Tynecastle a terrific venue but fans too close for comfort

AT A time when many other football grounds have become bland and sanitised, Tynecastle is a venue to be treasured. It's not the biggest ground in the country, not by a long way, and it's certainly not the most palatial. But when it comes to atmosphere it is the best, and has been for some years.

Ibrox and Celtic Park may have been jumping in recent weeks as the title race heats up, but for much of the season they have been hushed. Thousands of Rangers and Celtic fans in attendance have failed to muster much enthusiasm for the latest routine win; thousands more have not bothered to turn up at all.

Easter Road has a greater capacity than Tynecastle, all the more so since its new stand was completed but, even in a full Hibernian ground, many fans are far removed from the action. The view from the upper tier is great if you want to analyse team line-ups and patterns of play, but not so good if you want to feel part of the drama.

Hide Ad
Hide Ad

Pittodrie is bigger too, but Aberdeen fans have had little to cheer about in recent seasons. As a result, a sepulchral gloom tends to descend upon the place, particularly during the winter months.

Tynecastle has been far from full for much of the season too, but even when well below its 17,000-odd capacity it still rocks. There's no secret to its success, which is due to the simple fact that thousands are closer to the action there than they are at any other major ground in Scotland.

You can see the physical effort put in by the players more clearly than anywhere else. Football there is raw, muscular theatre, and watching it can be an emotionally draining experience, be you a Hearts supporter or a fan of the away team.

• Background: There's been trouble brewing in Gorgie

The Gorgie ground's relative superiority to other Scottish venues probably dates back to the mid-1990s when stadiums were made all-seater, although the ambitions of the team during Jim Jefferies' first period as manager also had an effect. Craig Levein, Jefferies' successor, had less money to work with and thus a less gifted squad, but they excelled themselves at times, spurred on by a raucous support.

During the latter part of Levein's reign, chief executive Chris Robinson's bid to sell the ground and move the club to Murrayfield also ensured a heated atmosphere.

More recently, under Vladimir Romanov, the club has got closer to challenging the Old Firm, stoking the hopes of the fans, and further cranking up the atmosphere.

But the price of having fans so close to the action is that they can become part of the action. This is what happened on Wednesday night, when one supporter ran along in front of the main stand to confront Neil Lennon as the Celtic manager stood in his technical area. And it's what happened almost two years ago, too, when an Edinburgh derby ended with a couple of Hearts supporters getting on to the pitch, and one of them squaring up to Derek Riordan.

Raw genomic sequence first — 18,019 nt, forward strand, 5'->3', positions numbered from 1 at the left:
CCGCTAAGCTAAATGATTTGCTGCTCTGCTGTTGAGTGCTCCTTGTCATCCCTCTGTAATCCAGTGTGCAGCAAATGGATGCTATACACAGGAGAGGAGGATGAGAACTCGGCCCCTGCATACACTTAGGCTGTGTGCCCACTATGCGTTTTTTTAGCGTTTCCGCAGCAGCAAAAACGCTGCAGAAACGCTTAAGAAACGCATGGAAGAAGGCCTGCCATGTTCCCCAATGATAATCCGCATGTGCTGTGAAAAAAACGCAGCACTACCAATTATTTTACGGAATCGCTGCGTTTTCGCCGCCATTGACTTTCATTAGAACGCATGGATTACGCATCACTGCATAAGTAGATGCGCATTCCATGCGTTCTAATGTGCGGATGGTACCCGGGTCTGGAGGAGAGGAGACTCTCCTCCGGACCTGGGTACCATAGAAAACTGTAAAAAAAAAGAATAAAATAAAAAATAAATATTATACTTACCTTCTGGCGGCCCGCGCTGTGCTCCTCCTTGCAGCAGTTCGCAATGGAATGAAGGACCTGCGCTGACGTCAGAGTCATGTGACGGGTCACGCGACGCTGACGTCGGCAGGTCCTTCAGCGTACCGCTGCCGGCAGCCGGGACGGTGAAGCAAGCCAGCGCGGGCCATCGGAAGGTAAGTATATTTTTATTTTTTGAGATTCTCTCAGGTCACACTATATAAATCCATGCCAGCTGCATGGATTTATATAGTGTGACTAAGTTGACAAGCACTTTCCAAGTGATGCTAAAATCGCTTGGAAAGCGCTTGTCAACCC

Hearts could face severe punishment from the footballing authorities for the Lennon incident, but they will point out in their defence that, of their own volition, they had around 40 extra stewards on duty compared to the usual staffing levels for a game against Celtic. It is clear that if hundreds more had been on duty, one or two of them might have stopped the man getting on to the perimeter track and heading towards the dugouts, but there is a practical as well as financial limit to the level of stewarding a club can be expected to adopt.

Hide Ad
Hide Ad

In the main, for all the mayhem which occasionally ensues, football crowds tend to be self-policing. The vast majority of supporters are perfectly peaceable, and even most of those who indulge in low-level anti-social activity are able to control themselves to the extent of not attacking members of the opposition.

But there is, nonetheless, a very thin line between the passion, and even the aggression, which generates atmosphere, and the poison which blights the whole game. For example, ask people what is good about Tynecastle, and many will say it's intimidating. They regard that as a good thing, the passion and intensity which can make the place scary. But if it becomes so intimidating that participants or spectators fear for their safety, it's clearly gone too far.

This is the question which football has had to address in recent years: how to clamp down on anti-social behaviour without completely emasculating the environment. In the case of many grounds, that question has not been answered satisfactorily. At Tynecastle, by and large it has - for the time being at least.